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Br J Gen Pract. 1994 Aug;44(385):367-9.

Computers in the consultation: the patient's view.

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  • 1Department of General Practice, United Medical and Dental School of Guy's Hospital, London.



The use of computers in general practice consultations is becoming widespread.


A qualitative study was undertaken to determine how patients in one practice responded to the use of computers, and the issues which particularly concerned them when doctors used computers in the consultation.


Thirty patients whose age-sex characteristics were proportional to the age-sex distribution of one practice were selected to be interviewed within two weeks of a consultation. The interviews were taped, transcribed and analysed.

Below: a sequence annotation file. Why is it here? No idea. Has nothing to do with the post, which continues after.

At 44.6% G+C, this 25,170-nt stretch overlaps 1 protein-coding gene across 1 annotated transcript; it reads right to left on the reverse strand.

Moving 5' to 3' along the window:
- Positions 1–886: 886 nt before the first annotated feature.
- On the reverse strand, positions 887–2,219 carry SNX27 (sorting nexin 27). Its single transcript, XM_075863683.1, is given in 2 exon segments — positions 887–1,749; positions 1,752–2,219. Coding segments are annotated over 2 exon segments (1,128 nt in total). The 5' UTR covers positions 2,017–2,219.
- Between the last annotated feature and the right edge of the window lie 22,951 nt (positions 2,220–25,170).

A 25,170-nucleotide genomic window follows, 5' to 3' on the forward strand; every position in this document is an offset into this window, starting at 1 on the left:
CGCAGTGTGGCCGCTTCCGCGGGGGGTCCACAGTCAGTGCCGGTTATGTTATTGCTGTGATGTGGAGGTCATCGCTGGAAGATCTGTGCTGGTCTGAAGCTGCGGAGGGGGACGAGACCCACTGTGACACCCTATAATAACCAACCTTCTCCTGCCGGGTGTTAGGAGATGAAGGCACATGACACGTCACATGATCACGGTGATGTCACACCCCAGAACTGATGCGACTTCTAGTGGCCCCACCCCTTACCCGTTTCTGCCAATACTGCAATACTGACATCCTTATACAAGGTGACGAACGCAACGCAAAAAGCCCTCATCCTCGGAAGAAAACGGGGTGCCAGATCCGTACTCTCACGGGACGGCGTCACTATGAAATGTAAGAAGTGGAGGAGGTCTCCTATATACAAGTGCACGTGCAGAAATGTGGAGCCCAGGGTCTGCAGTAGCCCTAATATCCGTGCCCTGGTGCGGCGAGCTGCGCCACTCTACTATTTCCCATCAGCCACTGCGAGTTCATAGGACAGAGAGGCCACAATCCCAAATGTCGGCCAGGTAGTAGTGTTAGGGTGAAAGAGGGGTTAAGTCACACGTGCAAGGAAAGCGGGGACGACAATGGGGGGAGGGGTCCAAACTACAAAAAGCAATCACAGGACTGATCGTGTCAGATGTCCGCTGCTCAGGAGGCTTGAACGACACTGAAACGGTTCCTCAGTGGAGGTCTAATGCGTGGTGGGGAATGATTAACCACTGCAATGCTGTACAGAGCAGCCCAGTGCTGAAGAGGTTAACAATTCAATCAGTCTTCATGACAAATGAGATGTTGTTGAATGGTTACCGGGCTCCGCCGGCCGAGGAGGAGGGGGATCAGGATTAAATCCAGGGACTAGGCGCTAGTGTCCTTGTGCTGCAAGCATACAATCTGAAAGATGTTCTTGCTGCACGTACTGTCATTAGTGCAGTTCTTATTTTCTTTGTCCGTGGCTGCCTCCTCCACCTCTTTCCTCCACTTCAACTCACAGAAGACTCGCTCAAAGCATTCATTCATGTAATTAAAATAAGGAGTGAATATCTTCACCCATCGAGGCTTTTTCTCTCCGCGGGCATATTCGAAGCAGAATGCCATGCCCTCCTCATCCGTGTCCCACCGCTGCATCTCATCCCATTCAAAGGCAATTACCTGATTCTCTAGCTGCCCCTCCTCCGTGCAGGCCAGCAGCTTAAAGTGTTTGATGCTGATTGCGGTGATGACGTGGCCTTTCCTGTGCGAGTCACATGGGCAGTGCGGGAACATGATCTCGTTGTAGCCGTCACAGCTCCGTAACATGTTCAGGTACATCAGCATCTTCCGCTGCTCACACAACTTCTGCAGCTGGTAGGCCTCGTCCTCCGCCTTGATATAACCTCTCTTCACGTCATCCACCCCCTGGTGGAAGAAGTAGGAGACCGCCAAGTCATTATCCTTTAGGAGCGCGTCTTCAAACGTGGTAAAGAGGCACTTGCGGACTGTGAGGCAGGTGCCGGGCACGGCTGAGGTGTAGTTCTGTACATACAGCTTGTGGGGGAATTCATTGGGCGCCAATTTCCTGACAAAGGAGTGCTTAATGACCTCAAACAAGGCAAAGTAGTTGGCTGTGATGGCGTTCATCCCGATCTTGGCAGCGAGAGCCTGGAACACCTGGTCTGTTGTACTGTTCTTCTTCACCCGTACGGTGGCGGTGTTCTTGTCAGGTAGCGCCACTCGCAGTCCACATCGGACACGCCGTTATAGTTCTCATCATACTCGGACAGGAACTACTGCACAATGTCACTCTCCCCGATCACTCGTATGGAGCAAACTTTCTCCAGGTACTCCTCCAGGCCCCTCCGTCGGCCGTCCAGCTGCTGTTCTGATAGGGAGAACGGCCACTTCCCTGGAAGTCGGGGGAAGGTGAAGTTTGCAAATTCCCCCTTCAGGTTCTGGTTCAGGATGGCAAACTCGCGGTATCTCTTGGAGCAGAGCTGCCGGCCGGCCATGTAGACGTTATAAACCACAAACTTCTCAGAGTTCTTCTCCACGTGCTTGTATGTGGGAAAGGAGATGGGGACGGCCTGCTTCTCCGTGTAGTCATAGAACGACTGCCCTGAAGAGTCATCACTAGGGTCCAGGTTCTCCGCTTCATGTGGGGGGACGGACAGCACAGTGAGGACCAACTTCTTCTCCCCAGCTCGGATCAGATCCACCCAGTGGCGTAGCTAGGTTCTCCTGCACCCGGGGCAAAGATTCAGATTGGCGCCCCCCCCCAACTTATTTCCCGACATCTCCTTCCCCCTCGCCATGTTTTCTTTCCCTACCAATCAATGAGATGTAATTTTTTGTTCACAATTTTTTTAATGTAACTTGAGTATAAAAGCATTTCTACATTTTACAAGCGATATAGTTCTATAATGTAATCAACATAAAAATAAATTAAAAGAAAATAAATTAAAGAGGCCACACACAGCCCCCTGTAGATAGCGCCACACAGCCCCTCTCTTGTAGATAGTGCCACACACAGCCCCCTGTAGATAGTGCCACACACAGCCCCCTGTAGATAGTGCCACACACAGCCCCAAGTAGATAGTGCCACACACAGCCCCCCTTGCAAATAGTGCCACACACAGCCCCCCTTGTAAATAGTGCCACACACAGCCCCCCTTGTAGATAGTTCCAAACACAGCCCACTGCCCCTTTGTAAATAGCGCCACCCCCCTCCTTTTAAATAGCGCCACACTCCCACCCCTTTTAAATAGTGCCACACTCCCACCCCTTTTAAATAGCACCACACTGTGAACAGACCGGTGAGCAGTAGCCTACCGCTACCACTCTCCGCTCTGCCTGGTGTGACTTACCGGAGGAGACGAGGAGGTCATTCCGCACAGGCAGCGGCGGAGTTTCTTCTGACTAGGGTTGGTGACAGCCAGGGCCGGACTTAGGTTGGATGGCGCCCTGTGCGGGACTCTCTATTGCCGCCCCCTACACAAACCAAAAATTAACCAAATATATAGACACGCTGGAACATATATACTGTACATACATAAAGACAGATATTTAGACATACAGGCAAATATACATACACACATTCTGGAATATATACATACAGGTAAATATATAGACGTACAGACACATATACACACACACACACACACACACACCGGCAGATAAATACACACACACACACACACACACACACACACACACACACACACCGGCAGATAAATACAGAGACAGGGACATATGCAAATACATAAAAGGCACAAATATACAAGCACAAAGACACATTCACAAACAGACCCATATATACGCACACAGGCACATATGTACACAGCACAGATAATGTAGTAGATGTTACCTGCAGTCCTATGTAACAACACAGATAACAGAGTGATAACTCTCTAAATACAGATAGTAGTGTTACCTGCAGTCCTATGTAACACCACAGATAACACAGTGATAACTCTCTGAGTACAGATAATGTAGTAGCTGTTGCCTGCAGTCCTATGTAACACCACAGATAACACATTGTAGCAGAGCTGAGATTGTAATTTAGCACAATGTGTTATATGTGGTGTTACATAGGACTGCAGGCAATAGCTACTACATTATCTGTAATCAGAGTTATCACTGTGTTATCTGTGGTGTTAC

Patients had seen or used computers in many other places and accepted their role in data management. Patients with more experience of computers were more aware of their limitations, particularly with regard to the possibility of loss of confidentiality. Patients did not think the use of a computer led to a loss of the personal touch in the consultation as long as verbal skills and eye contact were maintained. However, they did expect doctors using computers to have acquired computer skills. All but one patient said they wanted to see what was on the screen, although 11 did not know they had the right to read their notes on the screen.


Patients regarded the use of computers by their doctors as normal and indicative of the doctors being up to date. Most respondents were concerned about possible loss of confidentiality. This concern, and their expressed preference for computer details to be visible and shared, pose challenges to doctors' technical and communication skills.

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